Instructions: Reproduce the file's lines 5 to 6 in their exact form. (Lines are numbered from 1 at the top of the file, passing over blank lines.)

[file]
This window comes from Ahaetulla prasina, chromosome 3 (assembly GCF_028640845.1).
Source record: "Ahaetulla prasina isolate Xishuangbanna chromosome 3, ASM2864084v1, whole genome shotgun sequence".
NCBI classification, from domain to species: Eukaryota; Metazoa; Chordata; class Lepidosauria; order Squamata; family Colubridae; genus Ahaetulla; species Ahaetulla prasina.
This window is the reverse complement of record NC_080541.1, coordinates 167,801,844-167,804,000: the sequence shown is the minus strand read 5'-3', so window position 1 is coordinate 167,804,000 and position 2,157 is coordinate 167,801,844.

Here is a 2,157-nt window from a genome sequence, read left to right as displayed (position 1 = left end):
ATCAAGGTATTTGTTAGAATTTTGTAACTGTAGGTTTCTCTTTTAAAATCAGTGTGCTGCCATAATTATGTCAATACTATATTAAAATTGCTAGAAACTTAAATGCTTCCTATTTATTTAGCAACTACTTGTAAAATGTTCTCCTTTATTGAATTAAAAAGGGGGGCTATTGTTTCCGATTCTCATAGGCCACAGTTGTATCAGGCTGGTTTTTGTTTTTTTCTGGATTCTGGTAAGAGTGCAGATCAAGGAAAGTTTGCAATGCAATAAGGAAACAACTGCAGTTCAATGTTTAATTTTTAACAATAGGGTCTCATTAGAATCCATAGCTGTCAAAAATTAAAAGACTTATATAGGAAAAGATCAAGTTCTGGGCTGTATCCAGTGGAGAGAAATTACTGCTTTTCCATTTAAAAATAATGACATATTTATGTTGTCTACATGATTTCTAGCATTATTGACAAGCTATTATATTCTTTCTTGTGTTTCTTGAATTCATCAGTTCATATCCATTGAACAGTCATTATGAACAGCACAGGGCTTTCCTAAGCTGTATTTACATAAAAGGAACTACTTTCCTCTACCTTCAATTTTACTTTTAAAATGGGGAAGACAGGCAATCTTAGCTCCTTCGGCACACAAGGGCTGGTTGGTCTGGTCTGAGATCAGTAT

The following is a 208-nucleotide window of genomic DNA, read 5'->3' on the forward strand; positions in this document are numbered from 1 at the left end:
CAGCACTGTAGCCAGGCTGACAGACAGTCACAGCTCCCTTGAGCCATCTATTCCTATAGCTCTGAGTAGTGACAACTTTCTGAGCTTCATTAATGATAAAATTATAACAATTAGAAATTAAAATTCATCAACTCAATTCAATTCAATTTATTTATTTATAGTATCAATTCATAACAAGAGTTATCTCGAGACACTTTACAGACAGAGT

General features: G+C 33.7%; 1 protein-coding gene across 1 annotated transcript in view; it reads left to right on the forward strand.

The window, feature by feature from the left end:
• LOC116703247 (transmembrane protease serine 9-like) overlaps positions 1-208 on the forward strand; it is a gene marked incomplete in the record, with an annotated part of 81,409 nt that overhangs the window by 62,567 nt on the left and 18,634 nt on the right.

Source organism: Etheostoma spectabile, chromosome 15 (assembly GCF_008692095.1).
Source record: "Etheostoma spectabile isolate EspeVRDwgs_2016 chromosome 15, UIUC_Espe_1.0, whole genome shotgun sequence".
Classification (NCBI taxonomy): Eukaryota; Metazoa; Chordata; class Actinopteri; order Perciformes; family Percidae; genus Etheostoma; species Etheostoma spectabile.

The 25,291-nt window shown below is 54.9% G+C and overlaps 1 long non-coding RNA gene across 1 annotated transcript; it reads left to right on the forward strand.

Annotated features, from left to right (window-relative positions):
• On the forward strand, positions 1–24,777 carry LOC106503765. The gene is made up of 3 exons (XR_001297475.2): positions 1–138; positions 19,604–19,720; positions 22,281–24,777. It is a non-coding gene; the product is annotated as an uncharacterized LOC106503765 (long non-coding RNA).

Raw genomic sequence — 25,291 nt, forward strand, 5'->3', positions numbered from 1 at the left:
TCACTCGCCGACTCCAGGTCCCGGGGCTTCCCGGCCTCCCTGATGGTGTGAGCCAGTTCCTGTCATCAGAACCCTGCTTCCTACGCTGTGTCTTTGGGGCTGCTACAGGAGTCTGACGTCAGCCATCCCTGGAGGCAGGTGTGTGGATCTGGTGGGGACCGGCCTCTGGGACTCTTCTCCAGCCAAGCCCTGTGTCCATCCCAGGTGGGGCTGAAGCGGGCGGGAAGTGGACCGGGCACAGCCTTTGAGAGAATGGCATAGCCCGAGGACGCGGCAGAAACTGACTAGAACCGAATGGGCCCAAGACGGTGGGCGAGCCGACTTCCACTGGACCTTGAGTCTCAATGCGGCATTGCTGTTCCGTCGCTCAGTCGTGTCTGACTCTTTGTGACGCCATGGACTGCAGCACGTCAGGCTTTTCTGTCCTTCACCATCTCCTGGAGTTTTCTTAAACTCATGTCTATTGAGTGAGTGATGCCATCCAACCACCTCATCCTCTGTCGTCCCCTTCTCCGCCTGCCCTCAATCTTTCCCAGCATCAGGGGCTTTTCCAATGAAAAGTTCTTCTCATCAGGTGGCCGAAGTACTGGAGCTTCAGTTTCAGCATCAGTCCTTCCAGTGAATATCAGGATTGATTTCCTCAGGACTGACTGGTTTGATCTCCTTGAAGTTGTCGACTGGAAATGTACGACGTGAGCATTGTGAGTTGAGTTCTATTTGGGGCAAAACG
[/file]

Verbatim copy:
Here is a 2,157-nt window from a genome sequence, read left to right as displayed (position 1 = left end):
ATCAAGGTATTTGTTAGAATTTTGTAACTGTAGGTTTCTCTTTTAAAATCAGTGTGCTGCCATAATTATGTCAATACTATATTAAAATTGCTAGAAACTTAAATGCTTCCTATTTATTTAGCAACTACTTGTAAAATGTTCTCCTTTATTGAATTAAAAAGGGGGGCTATTGTTTCCGATTCTCATAGGCCACAGTTGTATCAGGCTGGTTTTTGTTTTTTTCTGGATTCTGGTAAGAGTGCAGATCAAGGAAAGTTTGCAATGCAATAAGGAAACAACTGCAGTTCAATGTTTAATTTTTAACAATAGGGTCTCATTAGAATCCATAGCTGTCAAAAATTAAAAGACTTATATAGGAAAAGATCAAGTTCTGGGCTGTATCCAGTGGAGAGAAATTACTGCTTTTCCATTTAAAAATAATGACATATTTATGTTGTCTACATGATTTCTAGCATTATTGACAAGCTATTATATTCTTTCTTGTGTTTCTTGAATTCATCAGTTCATATCCATTGAACAGTCATTATGAACAGCACAGGGCTTTCCTAAGCTGTATTTACATAAAAGGAACTACTTTCCTCTACCTTCAATTTTACTTTTAAAATGGGGAAGACAGGCAATCTTAGCTCCTTCGGCACACAAGGGCTGGTTGGTCTGGTCTGAGATCAGTAT